This paper outlines the findings of an empirical research study exploring how early years settings support under-threes with their early reading development in England. The data was collected through a mixed methodological approach of a survey (n = 60 respondents), five semi-structured interviews and two focus group workshops to explore the experiences of Early Years Educators (EYEs) working with under-threes. The data were analysed using Schreier’s (2012) thematic analysis and a structured process of coding maps. The main purpose of this research study was to find out what EYEs do with under-threes to support early reading and why. Consequently, this paper seeks to acknowledge where children’s voices and their choices are included in educational settings’ early reading policies, and at what point. The findings suggest that the notions of accountability linked to assessment in schools, as part of the school readiness agenda debate in England significantly influences the EYEs pedagogy for early reading. Notably, the data provides some original insights, especially for the under-threes in this study, given that these children’s voices and their choices are not considered in ECEC settings’ reading policies. It appears from the data that when it comes to under-threes and early reading, there is no space for voices to be included, alongside the wider neoliberal reading attainment agenda. This small-scale study offers a distinct contribution to the field of research into early reading with the emphasis on under-threes. This research may be utilised to review ethical pedagogical approaches to early reading policy development and to reflect further on provision for under-threes.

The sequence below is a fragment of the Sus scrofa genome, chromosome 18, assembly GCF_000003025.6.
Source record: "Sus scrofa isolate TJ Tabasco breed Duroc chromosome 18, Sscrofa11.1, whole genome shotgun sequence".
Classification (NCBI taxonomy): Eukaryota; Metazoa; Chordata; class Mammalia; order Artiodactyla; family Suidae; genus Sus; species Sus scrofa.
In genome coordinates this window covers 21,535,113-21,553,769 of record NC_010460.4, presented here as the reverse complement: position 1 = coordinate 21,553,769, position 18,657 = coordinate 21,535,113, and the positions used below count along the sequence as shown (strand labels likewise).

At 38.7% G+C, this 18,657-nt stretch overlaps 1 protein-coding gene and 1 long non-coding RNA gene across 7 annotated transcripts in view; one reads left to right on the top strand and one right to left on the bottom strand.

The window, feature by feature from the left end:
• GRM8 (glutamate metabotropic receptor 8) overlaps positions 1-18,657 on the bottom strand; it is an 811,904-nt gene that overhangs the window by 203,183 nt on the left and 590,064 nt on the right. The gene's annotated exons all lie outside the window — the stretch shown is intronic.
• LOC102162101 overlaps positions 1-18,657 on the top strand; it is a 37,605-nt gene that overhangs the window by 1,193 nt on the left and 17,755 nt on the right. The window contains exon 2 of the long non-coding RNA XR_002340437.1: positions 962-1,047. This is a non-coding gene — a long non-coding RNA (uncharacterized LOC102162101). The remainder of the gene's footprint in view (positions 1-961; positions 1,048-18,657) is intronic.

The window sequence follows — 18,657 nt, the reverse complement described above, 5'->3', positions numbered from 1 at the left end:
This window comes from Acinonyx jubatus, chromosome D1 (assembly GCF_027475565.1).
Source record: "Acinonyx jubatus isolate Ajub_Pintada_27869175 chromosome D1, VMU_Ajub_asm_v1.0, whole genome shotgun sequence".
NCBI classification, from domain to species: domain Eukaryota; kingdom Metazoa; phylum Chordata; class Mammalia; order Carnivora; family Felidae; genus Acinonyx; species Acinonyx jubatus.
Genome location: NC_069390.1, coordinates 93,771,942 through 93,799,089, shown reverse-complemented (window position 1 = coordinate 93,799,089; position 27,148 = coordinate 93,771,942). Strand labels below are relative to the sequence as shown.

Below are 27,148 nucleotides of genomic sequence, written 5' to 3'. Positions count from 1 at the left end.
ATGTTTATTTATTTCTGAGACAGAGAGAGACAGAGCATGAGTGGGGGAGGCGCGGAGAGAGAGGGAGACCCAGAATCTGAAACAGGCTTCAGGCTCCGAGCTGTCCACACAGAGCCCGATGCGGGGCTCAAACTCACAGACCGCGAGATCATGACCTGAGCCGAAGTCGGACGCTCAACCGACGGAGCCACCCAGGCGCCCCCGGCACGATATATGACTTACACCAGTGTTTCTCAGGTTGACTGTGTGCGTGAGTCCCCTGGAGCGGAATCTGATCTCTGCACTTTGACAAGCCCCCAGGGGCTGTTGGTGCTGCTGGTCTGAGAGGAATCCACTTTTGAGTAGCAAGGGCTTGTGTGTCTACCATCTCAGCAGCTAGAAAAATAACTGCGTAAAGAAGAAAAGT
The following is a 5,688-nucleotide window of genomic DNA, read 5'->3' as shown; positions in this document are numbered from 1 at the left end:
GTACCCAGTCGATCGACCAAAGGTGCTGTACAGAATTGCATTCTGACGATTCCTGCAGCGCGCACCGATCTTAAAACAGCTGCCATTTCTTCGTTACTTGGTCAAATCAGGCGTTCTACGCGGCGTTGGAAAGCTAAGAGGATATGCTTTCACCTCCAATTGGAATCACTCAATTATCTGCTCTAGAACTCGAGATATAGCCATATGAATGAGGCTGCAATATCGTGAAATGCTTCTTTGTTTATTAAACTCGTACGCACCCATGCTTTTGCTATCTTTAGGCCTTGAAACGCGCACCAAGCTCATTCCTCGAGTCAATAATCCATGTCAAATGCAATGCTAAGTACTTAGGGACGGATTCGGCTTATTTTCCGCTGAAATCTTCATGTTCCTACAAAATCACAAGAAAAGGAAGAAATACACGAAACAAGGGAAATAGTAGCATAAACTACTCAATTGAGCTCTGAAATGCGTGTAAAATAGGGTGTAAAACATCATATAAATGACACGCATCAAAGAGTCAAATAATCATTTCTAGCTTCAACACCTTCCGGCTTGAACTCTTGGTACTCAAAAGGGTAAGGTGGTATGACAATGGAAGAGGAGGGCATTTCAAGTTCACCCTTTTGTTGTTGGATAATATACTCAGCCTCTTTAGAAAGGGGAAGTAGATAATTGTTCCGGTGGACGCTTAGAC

|Journal||European Early Childhood Education Research Journal|
|Early online date||20 Jan 2022|
|Publication status||E-pub ahead of print - 20 Jan 2022|
- children’s voices
- early reading